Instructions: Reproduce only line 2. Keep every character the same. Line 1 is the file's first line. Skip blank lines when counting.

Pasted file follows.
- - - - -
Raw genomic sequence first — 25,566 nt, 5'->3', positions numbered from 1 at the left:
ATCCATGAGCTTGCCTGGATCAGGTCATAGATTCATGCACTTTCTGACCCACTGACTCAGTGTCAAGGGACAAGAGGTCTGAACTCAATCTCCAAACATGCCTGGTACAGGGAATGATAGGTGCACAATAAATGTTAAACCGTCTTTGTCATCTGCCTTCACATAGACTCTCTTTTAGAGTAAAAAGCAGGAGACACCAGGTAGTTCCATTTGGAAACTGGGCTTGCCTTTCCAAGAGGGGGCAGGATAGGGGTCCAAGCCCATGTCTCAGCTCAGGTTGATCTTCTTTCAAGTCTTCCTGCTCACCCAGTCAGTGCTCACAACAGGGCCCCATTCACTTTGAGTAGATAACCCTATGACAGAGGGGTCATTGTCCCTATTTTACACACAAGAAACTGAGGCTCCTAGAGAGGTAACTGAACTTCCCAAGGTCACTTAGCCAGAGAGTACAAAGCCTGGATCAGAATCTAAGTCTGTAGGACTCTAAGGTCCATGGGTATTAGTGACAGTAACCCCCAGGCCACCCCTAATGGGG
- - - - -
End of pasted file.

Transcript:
ATCCATGAGCTTGCCTGGATCAGGTCATAGATTCATGCACTTTCTGACCCACTGACTCAGTGTCAAGGGACAAGAGGTCTGAACTCAATCTCCAAACATGCCTGGTACAGGGAATGATAGGTGCACAATAAATGTTAAACCGTCTTTGTCATCTGCCTTCACATAGACTCTCTTTTAGAGTAAAAAGCAGGAGACACCAGGTAGTTCCATTTGGAAACTGGGCTTGCCTTTCCAAGAGGGGGCAGGATAGGGGTCCAAGCCCATGTCTCAGCTCAGGTTGATCTTCTTTCAAGTCTTCCTGCTCACCCAGTCAGTGCTCACAACAGGGCCCCATTCACTTTGAGTAGATAACCCTATGACAGAGGGGTCATTGTCCCTATTTTACACACAAGAAACTGAGGCTCCTAGAGAGGTAACTGAACTTCCCAAGGTCACTTAGCCAGAGAGTACAAAGCCTGGATCAGAATCTAAGTCTGTAGGACTCTAAGGTCCATGGGTATTAGTGACAGTAACCCCCAGGCCACCCCTAATGGGG